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User guide

Commons-Collections provides a large number of classes to aid day to day programming. This document highlights some key features to get you started.

Note On Synchronization

Commons-collections uses a design approach to synchronization similar to the standard Java collections. The majority of the various implementations of collections, maps and bags are not thread safe without additional synchronization. The appropriate synchronizeXXX method on Collections is one way that these implementations can be synchronized for use in a multithreaded application.

The class level javadocs should indicate whether a particular implementation is safe for multithreaded access without additional synchronization. Where there is no explicit indication that the implementation is thread safe then it should be assumed that synchronization is required. Please report the missing documentation to the commons development team.


A Utility class is provided for each major collection interface. Thus, the Set and SortedSet interfaces are provided for by SetUtils. These classes provide useful methods for working with that collection type.

The most methods are found on the two 'root' collection utility classes - CollectionUtils and MapUtils. As all other collection interfaces extend Collection or Map these utilities can be used widely. They include intersection, counting, iteration, functor and typecasting operations amongst others. The utility classes also provide access to collection decorator classes in a way similar to the JDK Collections class.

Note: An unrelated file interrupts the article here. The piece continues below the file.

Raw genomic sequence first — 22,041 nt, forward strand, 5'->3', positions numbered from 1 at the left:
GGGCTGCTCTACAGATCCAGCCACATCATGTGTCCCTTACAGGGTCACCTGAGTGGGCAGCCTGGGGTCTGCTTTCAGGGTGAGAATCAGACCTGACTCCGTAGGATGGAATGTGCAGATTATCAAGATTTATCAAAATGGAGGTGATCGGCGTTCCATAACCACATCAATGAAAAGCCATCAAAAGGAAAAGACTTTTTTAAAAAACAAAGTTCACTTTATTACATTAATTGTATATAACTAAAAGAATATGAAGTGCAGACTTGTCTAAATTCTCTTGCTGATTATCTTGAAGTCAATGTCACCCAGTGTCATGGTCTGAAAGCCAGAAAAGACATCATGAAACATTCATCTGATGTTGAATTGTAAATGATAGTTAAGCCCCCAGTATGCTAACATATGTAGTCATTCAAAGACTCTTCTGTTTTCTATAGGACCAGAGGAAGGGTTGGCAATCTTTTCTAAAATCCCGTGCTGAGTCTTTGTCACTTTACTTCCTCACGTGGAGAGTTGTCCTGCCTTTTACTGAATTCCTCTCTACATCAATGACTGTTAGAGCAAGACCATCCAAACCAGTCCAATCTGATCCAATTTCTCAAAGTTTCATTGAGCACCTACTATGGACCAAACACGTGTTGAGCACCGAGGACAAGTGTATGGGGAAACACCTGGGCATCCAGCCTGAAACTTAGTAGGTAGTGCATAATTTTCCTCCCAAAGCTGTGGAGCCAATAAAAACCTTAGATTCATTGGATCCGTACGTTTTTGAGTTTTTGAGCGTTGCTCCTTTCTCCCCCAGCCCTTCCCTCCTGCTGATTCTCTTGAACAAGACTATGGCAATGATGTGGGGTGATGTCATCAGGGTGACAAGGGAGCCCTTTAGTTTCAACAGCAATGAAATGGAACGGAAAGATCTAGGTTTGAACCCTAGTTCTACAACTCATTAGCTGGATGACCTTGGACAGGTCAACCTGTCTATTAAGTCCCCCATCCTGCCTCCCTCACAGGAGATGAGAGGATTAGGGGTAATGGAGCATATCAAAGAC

Map Iteration

The JDK Map interface always suffered from being difficult to iterate over. API users are forced to either iterate over an EntrySet or over the KeySet. Commons-Collections now provides a new interface - MapIterator that allows simple iteration over maps.

IterableMap map = new HashedMap();
MapIterator it = map.mapIterator();
while (it.hasNext()) {
  Object key = it.next();
  Object value = it.getValue();


Ordered Maps

A new interface is provided for maps that have an order but are not sorted - OrderedMap. Two implementations are provided - LinkedMap and ListOrderedMap (a decorator). This interface supports the map iterator, and also allows iteration both forwards and backwards through the map.

OrderedMap map = new LinkedMap();
map.put("FIVE", "5");
map.put("SIX", "6");
map.put("SEVEN", "7");
map.firstKey();  // returns "FIVE"
map.nextKey("FIVE");  // returns "SIX"
map.nextKey("SIX");  // returns "SEVEN"

Bidirectional Maps

A new interface hierarchy has been added to support bidirectional maps - BidiMap. These represent maps where the key can lookup the value and the value can look up the key with equal ease.

BidiMap bidi = new TreeBidiMap();
bidi.put("SIX", "6");
bidi.get("SIX");  // returns "6"
bidi.getKey("6");  // returns "SIX"
bidi.removeValue("6");  // removes the mapping
BidiMap inverse = bidi.inverseBidiMap();  // returns a map with keys and values swapped

Additional interfaces are provided for ordered and sorted bidirectional maps. Implementations are provided for each bidirectional map type.


A new interface hierarchy has been added to support bags - Bag. These represent collections where a certain number of copies of each element is held.

Bag bag = new HashBag();
bag.add("ONE", 6);  // add 6 copies of "ONE"
bag.remove("ONE", 2);  // removes 2 copies of "ONE"
bag.getCount("ONE");  // returns 4, the number of copies in the bag (6 - 2)

Implementations are provided for both unsorted and sorted Bags.